“Mimi! Come quick! There’s a baby bird on the ground, and it needs our help!” Charis called out as she ran into her grandparents’ house.
“What? Well, don’t touch it. Let’s look and see if we can find its nest,” my mom told her. But alas, the bird was in the middle of a field, with only one small tree. Charis looked for a nest, even climbed the tree. There were no birds or nests in sight.
Finally, as gently as possible, Charis used a stick to scoop the tiny, helpless creature into a
It was more than two years ago. Mark and I were on an overnight trip, and the kids were staying with my parents. Charis was playing in the forty-acre yard, singing and skipping and chasing butterflies in the way that only a nine-year-old girl can do, when she spotted movement out of the corner of her eye. She took a closer look, and found the baby hummingbird, far from its nest. Barely alive.
Ever-so-tenderly, Charis and Mimi made a nest for the little bird, inside that cup. Holding her finger over the end of a straw, Mimi showed Charis how to feed it. Orange Fanta. The drink of champions.
Mark and I were greeted with this scene, when we arrived to pick up our children. “Meet Carrie,” Charis told us, and we watched with fascination as the tiny bit of fuzz gulped down the orange drink as if it were manna from heaven.
“Why did you name her ‘Carrie’?” I asked.
“Because I just studied about the carrier pigeons,” Charis said.
“You mean the passenger pigeons?” I clarified.
“Oh . . . yeah. I guess I should call her Passi. But that’s not nearly as nice a name as Carrie.”
So, Carrie officially became a part of our family that day. She made her home on Mimi and Poppy’s porch – first in that
She never even flew, except for a few feet at a time, and only once or twice.
We did our homework, and learned that hummingbirds need the protein that comes from eating small bugs. We couldn’t get her to eat bugs. So we mixed a bit of dog food in with her orange soda.
Hey, you make do.
Then, Poppy did some research, and found some special, protein-infused hummingbird food. Fifty-something dollars a box!
Yep. He ordered the food. My dad may seem like a tough guy, but he’s really an old softie.
For the next several weeks, Carrie was treated like royalty. Her meals were prepared for her. She was hand-fed. Foster and Charis decorated the inside of her box with pictures of trees, and placed leaves and branches there, so she’d feel at home. They entertained her with puppet shows, which she watched without blinking. Charis even jumped up and down, in an attempt to teach her to fly.
Believe it or not, the bird jumped when Charis did!
Once, two other hummingbirds came and perched on the side of her box. If we had known she was planning to host a party, we would have prepared the orange dog food.
The lifespan of a hummingbird is believed to be around three years. But Carrie only lived for a few weeks. It was a sad day for our family, the day our Carrie died.
Charis took it the hardest. “It’s not fair. Why did she have to die? She never even got to fly.”
I didn’t have an answer for her. Why do things like that happen to anybody? She was right. It wasn’t fair.
But then, I thought about that tiny little bird, abandoned, alone in a field. She was doomed for starvation, or perhaps destined to be the dinner of some predator. Either of those would have been a horrible way to die.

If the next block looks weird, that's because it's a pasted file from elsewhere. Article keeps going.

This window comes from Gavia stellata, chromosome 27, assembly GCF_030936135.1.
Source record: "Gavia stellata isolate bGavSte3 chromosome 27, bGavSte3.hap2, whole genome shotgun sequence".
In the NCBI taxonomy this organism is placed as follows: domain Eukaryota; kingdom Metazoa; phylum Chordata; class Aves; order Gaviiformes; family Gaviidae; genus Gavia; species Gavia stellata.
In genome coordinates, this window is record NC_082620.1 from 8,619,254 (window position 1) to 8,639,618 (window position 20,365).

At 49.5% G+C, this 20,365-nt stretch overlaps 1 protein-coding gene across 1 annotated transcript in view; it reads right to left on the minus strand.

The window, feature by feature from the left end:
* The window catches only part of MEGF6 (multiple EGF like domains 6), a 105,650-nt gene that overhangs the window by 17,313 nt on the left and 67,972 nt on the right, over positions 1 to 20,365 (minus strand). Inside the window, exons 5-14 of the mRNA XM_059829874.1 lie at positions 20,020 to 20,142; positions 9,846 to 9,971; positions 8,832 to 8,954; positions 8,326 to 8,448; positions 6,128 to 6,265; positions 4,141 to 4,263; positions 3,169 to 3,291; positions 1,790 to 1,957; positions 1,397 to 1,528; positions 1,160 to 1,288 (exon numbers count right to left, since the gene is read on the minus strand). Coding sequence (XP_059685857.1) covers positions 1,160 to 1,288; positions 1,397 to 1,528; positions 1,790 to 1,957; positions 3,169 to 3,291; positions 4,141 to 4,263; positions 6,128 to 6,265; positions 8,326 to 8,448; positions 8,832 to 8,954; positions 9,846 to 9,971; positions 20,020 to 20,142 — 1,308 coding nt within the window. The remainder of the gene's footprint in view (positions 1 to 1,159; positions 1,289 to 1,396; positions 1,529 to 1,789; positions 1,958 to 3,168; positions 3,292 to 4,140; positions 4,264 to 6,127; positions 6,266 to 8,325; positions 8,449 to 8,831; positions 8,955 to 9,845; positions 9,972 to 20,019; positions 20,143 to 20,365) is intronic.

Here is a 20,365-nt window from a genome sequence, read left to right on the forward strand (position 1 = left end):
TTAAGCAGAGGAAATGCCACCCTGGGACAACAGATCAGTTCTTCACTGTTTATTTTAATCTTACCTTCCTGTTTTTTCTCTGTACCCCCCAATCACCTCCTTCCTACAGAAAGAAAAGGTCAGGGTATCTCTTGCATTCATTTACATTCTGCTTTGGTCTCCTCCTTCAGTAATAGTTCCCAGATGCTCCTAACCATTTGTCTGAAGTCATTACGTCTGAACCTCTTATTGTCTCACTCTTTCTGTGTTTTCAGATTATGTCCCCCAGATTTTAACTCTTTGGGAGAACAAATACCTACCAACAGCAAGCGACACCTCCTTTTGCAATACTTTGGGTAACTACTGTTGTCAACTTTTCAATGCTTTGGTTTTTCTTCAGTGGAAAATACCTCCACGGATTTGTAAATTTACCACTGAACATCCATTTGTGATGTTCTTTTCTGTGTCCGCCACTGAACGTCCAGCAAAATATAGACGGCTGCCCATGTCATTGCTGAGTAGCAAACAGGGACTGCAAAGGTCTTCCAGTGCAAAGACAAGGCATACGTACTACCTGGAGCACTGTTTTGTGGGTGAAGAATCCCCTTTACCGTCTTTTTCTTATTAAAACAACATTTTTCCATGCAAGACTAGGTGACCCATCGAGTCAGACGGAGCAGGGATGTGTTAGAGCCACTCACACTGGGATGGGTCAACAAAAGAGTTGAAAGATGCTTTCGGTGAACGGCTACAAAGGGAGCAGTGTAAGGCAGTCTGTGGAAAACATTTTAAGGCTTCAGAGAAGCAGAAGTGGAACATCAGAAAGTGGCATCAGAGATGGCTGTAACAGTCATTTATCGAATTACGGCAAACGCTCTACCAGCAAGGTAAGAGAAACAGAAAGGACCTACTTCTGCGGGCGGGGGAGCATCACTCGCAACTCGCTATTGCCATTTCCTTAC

Instead, Carrie was rescued. She was fed. She was loved. She got to experience what few birds do – a puppet show put on for her enjoyment. All things considered, I’d say she had a pretty good life.
It makes me wonder about my own life. Sometimes, things aren’t fair. Sometimes, it seems like things should be better. But perhaps I need to take a closer look at all the blessings God sends my way. Only God knows what my life might have been like, without His intervention.
He has fed me, and given me a place to live. He has sent me people to love, and to laugh with, people with whom I can celebrate life. He has loved me.
All things considered, I’d say I’ve had it pretty good.
Luke 12:6 – 7 “Are not five sparrows sold for two pennies? Yet not one of them is forgotten by God. Indeed, the very hairs of your head are all numbered. Don’t be afraid; you are worth more than many sparrows.”
“Only God knows what my life might have been like, without His intervention.” You’re right, Renae — we have so much to be thankful for!
p.s. I like your new look to the blog, Renae!
This was a touching post. I’m glad that the little hummingbird knew the love of your family. And I’m glad that Charis has kindness in her spirit to want to nurse the bird and put on a puppetshow (how adorable).
Beautiful message as well, that God has given blessings, even when things look gloomy. That’s actually one of the reasons why I titled one of my posts, “Counting Blessings” and it was about Greg’s car accident. Counting blessings, because things could have been much worse.
Renae, what a beautiful pictures. We have been given so much, haven’t we? Praying for you through this tough time. Love ya, friend!
Even when you don’t see him, he sees your case, and you must wait for him, says Job.
I don’t always feel that good, but I know I am good.
Seen and numbered but God.
God bless this day for you.
Aleta, you’re right. Even in the hardest times, we have so much to be thankful for.
Felisol, isn’t it great that we have a God who always, always sees us? And He cares. Thanks for the reminder.
Loved this piece – could picture each of the scenes you painted.
What a word artist you are!
Sad about Carrie’s short stay with you, but love the moral of your story.
Sometimes it is those who enter our lives for a brief time who have real impact on us and leave us changed forever.
Do I feel a post coming on?
Like the new look, girl.
Thanks, Judi. You are right. 🙂